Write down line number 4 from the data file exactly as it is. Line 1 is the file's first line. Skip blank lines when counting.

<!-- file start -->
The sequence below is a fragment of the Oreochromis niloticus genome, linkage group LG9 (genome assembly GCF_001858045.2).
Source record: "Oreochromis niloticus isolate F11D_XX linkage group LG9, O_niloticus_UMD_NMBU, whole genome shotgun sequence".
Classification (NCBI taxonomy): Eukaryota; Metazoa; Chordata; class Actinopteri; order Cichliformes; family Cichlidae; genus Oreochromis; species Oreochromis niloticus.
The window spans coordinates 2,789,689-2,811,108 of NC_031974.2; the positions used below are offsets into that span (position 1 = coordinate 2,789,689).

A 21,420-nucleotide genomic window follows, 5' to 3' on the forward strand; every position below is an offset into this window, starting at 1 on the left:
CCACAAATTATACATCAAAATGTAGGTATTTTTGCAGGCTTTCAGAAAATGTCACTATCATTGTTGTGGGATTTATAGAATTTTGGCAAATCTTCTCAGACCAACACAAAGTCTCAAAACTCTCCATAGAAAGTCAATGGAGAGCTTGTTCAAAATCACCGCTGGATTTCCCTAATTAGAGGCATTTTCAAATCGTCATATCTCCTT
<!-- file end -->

The window spans coordinates 2,789,689-2,811,108 of NC_031974.2; the positions used below are offsets into that span (position 1 = coordinate 2,789,689).